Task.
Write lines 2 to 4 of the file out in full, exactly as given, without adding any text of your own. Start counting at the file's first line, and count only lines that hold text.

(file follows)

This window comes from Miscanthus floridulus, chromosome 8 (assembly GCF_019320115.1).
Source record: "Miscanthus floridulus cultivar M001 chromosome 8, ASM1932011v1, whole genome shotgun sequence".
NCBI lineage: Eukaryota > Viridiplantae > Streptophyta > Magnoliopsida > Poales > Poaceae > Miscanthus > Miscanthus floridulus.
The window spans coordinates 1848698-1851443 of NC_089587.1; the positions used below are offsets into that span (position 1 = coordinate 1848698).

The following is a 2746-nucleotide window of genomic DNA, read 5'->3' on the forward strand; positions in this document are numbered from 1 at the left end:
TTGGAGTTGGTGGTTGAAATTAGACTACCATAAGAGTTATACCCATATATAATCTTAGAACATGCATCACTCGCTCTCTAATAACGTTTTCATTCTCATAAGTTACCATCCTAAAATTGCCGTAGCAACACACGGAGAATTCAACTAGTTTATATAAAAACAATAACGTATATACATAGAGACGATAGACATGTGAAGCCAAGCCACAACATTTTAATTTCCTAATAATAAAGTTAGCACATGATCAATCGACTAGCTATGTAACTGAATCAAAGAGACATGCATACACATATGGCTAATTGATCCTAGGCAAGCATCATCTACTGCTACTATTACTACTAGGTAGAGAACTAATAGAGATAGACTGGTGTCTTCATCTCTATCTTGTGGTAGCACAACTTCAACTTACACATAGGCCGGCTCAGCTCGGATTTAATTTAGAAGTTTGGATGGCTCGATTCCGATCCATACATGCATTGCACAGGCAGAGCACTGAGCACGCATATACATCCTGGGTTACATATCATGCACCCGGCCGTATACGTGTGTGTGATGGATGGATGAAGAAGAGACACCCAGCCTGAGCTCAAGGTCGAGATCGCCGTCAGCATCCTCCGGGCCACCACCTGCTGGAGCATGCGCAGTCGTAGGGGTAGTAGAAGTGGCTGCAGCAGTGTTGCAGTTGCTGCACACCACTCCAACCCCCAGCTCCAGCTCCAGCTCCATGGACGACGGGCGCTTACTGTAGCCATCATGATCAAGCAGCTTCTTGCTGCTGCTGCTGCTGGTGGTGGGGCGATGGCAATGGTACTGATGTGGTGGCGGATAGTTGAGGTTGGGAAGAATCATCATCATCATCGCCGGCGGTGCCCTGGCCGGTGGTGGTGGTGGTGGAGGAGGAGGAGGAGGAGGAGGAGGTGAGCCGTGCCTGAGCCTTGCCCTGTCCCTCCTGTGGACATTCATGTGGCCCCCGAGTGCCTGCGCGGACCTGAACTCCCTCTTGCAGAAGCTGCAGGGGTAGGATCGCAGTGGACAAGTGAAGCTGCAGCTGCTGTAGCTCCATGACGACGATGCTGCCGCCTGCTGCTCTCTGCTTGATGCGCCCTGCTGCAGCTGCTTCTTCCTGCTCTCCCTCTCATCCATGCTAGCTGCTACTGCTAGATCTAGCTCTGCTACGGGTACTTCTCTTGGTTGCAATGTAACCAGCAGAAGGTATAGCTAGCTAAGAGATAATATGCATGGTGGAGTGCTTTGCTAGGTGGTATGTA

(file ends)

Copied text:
Source record: "Miscanthus floridulus cultivar M001 chromosome 8, ASM1932011v1, whole genome shotgun sequence".
NCBI lineage: Eukaryota > Viridiplantae > Streptophyta > Magnoliopsida > Poales > Poaceae > Miscanthus > Miscanthus floridulus.
The window spans coordinates 1848698-1851443 of NC_089587.1; the positions used below are offsets into that span (position 1 = coordinate 1848698).